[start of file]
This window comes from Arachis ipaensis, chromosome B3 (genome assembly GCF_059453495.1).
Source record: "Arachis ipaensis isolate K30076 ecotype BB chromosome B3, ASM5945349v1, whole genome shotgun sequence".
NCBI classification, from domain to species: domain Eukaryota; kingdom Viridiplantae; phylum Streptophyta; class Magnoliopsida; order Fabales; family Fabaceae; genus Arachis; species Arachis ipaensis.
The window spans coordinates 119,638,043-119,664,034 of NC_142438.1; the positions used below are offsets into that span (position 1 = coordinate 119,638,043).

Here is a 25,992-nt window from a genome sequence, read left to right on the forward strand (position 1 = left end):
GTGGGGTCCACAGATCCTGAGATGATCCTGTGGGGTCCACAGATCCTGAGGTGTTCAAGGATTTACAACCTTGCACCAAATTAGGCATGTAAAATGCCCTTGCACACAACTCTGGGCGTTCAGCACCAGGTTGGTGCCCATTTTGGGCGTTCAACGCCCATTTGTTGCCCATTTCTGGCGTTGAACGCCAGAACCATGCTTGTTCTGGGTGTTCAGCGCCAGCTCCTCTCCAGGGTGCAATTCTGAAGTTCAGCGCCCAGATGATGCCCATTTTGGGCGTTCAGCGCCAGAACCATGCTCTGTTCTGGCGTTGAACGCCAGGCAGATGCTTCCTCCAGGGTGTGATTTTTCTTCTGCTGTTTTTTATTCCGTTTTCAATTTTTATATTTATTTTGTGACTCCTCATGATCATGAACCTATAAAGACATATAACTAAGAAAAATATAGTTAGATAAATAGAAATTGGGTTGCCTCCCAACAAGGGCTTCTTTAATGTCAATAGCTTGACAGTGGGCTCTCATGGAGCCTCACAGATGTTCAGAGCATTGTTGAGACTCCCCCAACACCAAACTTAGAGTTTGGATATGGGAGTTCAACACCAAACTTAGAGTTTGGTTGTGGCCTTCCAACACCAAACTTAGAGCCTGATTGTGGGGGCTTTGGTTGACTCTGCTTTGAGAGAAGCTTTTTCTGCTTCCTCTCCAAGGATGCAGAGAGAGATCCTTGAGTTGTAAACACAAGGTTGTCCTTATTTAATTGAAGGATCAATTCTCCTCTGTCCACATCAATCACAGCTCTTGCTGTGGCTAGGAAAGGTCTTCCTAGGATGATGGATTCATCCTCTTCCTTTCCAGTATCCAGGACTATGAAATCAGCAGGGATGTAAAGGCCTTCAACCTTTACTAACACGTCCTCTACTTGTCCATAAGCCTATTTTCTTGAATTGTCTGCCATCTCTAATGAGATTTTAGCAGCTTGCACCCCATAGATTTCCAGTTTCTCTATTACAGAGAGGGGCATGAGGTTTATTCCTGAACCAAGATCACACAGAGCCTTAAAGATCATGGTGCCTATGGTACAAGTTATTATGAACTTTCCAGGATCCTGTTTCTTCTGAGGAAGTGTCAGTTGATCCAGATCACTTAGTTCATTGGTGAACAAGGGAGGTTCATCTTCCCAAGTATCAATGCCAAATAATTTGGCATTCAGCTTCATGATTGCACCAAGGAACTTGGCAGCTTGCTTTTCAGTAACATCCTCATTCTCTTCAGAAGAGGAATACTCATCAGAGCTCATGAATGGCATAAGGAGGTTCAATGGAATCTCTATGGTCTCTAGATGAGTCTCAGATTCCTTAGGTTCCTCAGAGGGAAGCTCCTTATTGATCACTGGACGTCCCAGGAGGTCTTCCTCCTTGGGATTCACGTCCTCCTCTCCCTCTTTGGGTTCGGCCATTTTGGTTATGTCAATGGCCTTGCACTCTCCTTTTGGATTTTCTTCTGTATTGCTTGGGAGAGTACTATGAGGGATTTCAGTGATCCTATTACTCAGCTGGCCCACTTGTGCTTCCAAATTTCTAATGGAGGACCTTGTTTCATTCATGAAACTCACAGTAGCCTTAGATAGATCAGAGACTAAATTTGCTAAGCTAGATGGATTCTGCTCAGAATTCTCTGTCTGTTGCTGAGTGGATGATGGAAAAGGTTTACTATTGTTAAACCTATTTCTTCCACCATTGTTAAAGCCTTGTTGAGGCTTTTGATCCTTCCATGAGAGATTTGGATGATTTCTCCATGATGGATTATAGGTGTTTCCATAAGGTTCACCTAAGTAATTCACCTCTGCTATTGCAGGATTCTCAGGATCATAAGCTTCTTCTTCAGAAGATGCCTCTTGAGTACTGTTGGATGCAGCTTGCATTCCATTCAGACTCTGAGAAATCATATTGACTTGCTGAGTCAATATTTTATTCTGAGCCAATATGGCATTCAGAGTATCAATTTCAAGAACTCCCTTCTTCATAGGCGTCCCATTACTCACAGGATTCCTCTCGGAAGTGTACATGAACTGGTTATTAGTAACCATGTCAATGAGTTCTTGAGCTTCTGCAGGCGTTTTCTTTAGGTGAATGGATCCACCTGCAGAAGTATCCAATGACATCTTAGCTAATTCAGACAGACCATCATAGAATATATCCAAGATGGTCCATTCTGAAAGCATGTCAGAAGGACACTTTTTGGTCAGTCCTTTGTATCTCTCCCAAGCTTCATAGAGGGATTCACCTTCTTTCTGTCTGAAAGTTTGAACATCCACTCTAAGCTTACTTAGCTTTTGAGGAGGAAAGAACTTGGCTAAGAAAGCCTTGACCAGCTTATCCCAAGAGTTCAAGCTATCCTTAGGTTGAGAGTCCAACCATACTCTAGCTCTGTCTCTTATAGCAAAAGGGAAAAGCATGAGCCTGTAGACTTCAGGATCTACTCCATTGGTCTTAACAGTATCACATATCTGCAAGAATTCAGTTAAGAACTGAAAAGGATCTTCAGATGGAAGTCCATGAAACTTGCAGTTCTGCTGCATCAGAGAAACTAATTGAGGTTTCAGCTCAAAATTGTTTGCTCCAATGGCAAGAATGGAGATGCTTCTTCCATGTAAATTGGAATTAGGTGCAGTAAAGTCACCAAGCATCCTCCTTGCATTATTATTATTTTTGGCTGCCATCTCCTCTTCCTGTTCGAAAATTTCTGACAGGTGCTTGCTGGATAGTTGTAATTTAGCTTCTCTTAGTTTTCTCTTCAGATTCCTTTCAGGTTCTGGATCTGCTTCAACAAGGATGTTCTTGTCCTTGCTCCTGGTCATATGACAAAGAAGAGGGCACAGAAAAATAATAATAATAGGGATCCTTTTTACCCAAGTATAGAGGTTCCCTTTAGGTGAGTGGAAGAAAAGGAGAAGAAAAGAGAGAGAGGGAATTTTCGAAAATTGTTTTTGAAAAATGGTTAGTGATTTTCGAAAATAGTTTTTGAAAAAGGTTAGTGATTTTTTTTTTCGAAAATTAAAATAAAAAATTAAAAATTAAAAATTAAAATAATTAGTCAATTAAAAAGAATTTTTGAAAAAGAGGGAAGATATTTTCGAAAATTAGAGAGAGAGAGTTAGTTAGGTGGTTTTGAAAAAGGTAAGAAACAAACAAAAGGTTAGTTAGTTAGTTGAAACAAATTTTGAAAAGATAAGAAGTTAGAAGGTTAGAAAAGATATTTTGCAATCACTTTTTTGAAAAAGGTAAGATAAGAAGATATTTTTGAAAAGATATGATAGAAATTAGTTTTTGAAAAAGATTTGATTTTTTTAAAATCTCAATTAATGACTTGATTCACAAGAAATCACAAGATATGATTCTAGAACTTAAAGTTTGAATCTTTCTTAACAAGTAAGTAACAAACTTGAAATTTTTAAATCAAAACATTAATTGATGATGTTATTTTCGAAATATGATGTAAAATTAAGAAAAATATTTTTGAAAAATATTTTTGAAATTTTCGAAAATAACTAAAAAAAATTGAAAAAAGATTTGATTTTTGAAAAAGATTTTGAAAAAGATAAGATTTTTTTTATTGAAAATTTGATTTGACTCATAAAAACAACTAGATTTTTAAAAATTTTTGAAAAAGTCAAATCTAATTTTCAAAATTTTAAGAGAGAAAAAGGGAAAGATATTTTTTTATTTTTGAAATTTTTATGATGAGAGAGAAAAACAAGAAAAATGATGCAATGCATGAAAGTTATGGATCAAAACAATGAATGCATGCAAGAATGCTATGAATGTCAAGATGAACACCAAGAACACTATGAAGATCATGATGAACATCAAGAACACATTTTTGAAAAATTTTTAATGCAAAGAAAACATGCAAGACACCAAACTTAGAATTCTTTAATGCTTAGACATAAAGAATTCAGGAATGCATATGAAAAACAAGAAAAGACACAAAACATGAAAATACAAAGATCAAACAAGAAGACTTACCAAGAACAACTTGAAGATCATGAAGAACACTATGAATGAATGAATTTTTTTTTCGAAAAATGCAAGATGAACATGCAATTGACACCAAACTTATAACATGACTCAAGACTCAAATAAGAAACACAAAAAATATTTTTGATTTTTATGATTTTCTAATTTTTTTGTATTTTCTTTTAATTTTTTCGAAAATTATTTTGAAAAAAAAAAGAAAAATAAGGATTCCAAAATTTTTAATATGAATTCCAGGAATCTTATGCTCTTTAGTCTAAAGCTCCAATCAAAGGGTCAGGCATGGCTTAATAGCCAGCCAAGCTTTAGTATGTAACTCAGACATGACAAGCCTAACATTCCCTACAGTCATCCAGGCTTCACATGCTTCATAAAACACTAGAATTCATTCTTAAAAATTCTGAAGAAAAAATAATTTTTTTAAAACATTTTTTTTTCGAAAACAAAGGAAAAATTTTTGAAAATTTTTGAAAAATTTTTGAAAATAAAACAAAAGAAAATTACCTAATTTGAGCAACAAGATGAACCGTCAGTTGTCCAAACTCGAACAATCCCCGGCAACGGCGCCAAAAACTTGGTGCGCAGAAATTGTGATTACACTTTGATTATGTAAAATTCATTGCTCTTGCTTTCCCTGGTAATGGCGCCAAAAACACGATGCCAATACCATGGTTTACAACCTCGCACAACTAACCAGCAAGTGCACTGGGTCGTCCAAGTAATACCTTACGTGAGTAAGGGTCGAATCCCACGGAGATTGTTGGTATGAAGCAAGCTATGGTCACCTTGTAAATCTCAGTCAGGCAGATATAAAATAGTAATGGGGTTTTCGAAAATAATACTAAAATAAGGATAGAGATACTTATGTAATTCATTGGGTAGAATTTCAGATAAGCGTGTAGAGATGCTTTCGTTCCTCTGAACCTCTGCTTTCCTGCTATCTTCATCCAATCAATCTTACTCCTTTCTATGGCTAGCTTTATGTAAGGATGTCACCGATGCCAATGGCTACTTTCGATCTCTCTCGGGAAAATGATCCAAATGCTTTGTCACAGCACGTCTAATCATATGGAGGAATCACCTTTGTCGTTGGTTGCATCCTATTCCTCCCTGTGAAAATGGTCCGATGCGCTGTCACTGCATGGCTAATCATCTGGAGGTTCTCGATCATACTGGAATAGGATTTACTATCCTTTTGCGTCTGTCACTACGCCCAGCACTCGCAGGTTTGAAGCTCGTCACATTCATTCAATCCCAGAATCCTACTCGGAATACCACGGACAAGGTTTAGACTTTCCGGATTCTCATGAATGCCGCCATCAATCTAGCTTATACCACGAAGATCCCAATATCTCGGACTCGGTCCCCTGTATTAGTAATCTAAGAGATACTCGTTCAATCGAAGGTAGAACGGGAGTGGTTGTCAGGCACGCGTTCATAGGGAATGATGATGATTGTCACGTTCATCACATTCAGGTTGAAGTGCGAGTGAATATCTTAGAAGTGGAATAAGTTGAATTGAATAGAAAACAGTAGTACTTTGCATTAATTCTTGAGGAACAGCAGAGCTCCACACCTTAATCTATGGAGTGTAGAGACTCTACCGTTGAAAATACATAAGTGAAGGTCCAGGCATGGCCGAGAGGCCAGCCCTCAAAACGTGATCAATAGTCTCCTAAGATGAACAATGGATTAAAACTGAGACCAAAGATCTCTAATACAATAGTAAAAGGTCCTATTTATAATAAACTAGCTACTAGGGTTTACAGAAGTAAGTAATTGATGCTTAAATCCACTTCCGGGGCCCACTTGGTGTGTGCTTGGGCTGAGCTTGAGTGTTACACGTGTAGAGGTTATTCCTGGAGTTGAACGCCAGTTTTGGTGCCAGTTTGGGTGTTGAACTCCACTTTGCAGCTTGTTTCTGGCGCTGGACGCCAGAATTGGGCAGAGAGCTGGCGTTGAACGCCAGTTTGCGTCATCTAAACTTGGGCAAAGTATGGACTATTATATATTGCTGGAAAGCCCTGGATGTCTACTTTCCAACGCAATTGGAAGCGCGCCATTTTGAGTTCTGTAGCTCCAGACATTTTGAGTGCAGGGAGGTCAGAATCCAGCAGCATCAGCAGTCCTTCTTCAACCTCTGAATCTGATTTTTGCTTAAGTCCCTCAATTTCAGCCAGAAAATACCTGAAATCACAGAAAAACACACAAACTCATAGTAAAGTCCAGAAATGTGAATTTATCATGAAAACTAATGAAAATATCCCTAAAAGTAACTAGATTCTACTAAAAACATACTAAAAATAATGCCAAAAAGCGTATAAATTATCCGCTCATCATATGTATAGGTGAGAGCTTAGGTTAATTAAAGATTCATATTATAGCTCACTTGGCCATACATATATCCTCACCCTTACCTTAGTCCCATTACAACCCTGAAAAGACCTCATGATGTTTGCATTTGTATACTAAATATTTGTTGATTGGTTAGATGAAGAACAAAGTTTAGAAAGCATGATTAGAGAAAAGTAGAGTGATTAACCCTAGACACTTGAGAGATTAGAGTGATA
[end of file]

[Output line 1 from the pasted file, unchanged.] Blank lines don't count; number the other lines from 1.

This window comes from Arachis ipaensis, chromosome B3 (genome assembly GCF_059453495.1).